Snowshoeing can be seen as an extension to hiking. In simple terms, it involves walking over snow with the assistance of snowshoes, a type of outer footwear that features a wide frame to distribute the weight of the person over a larger area. The reason for this design is to be able to ’float’ on the snow, preventing the foot from sinking in.
Snowshoes are made with a frame and connecting fabric straps or lacing to allow for better manoeuvrability. Designed to fit over your shoes or boots, they are an easy add-on for anyone who already enjoys hiking. The frame at the bottom, often made of lightweight plastic or metal, is what deters snow accumulation and displaces weight across the snow. The use of trekking poles aid in stability and permit a more sure foot on uneven terrain.
People of all ages and physical abilities can take part in snowshoeing as it requires less technical skill or experience than sports such as skiing or snowboarding.
The technique of walking in the snow using snowshoes may date back as far as around 6,000 years ago. Snowshoes were first developed in Central Asia and the very first designs were modelled on the tracks of animals which could easily travel around in the snow. Over the centuries, they have played a vital role in survival in the remote mountains.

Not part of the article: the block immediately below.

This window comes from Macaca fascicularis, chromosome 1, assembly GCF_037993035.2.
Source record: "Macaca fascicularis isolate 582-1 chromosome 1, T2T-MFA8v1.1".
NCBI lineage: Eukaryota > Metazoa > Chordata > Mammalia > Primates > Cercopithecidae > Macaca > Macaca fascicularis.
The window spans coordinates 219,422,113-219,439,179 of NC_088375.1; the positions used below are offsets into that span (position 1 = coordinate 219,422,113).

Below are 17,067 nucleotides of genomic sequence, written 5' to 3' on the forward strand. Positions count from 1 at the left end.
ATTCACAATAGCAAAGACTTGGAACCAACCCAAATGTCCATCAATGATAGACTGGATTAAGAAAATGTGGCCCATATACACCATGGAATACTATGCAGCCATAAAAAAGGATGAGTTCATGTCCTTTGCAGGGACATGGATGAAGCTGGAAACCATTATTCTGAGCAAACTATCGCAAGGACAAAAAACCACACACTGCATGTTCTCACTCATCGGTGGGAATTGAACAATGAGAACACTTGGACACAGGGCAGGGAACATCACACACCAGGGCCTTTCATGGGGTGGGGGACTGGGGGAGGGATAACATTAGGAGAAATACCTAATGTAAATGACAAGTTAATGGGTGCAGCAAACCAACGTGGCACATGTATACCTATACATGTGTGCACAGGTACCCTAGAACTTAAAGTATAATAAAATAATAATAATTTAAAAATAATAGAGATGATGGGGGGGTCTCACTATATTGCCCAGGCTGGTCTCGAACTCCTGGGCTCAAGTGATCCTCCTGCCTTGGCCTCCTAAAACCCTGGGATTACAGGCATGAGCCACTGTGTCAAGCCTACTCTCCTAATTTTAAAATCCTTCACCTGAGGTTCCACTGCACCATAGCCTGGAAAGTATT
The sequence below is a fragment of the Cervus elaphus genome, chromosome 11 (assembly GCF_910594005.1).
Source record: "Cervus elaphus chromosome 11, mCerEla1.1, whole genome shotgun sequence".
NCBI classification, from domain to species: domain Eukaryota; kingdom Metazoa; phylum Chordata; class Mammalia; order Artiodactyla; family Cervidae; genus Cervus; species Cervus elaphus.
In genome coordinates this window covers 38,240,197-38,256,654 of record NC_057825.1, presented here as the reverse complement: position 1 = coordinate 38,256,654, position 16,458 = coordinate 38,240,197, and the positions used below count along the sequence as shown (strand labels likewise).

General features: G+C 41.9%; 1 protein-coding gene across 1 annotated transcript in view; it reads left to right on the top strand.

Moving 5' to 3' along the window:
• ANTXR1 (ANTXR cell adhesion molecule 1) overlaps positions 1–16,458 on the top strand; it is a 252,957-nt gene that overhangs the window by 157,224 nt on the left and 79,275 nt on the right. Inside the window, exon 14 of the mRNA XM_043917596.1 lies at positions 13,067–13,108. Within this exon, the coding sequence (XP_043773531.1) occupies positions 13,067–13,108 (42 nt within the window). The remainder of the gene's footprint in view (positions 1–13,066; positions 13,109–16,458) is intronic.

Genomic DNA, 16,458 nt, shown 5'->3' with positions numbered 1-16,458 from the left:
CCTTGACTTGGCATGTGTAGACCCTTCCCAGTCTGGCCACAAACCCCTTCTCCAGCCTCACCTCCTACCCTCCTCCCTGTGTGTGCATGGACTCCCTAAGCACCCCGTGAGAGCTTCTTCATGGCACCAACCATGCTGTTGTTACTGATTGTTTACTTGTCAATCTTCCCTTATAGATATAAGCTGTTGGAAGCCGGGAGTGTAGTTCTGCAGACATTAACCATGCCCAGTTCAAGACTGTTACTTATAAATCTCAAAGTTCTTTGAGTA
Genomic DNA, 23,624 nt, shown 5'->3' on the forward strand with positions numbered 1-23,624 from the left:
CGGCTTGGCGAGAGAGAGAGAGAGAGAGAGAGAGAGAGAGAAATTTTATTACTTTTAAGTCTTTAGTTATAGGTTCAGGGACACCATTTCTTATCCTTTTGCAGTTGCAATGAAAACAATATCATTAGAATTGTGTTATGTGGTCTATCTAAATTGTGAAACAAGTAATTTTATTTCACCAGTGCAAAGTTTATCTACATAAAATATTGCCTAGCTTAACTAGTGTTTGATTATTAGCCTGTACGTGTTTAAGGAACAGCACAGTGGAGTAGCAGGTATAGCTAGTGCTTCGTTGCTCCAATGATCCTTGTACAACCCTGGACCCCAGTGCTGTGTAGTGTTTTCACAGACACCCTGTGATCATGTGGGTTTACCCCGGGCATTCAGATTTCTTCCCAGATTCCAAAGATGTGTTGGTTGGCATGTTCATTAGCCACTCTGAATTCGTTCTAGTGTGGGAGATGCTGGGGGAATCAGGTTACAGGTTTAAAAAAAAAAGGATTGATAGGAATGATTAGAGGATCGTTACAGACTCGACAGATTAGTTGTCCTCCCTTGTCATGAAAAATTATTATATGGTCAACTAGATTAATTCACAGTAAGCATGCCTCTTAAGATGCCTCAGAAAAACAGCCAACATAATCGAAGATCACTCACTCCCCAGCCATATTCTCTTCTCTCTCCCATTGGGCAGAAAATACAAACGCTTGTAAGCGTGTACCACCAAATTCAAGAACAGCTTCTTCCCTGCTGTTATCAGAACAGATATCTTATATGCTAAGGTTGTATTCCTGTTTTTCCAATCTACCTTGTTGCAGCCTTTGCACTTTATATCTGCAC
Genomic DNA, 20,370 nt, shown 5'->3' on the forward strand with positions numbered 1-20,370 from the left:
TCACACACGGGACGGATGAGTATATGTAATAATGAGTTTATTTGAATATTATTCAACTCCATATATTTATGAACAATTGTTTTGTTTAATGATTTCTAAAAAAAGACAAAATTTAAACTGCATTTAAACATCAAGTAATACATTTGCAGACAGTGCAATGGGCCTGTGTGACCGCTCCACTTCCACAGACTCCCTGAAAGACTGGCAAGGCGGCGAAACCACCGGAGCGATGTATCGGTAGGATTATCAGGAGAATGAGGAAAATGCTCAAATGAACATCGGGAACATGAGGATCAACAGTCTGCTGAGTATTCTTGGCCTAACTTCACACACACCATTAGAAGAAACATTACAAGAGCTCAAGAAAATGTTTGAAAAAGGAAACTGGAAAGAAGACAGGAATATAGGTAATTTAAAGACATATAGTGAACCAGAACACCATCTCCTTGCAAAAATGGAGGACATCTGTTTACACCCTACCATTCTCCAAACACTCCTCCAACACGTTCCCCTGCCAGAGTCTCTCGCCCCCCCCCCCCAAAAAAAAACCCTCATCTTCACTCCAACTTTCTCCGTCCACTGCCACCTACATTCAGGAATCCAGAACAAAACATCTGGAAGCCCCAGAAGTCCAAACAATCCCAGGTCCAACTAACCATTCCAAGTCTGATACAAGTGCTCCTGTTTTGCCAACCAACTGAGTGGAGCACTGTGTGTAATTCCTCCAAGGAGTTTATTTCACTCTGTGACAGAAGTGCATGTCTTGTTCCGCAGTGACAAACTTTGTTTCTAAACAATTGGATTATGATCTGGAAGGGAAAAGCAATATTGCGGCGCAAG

The traditional shoe form was first crafted from hardwood and latticed rawhide. Today, the shoe design has modernised. The frames are now made of plastics or lightweight metals, and they are connected together with synthetic fabric straps or Velcro bindings. The toes of the modern day snowshoe are also raised for better mobility and athletic appeal.
A major benefit of snowshoeing is the great opportunity to get out in the clean air and enjoy the scenery as you enjoy a full body workout. This sport is very beginner-friendly and injuries are less frequent and less severe.
Snowshoeing is a great anaerobic activity which improves cardiovascular fitness, aiding in weight loss while allowing a high calorie burn! According to studies the average person snowshoeing burns around 600 calories per hour. This can be brought up to 1000 calories per hour with steeper terrain or a faster pace.
Using trekking poles makes it a full body workout and burns even more calories all while toning your arms, shoulder and back. Muscular endurance is also improved with quads, hamstrings and glutes being continuously activated and the use of trekking poles activates your upper body, including your core.
Snowshoeing is fairly easy to get started with – it will help to watch some tutorials before you leave home and to book a lesson before you venture out on the snow for your first attempt.
These are the basics for your first-time snowshoeing: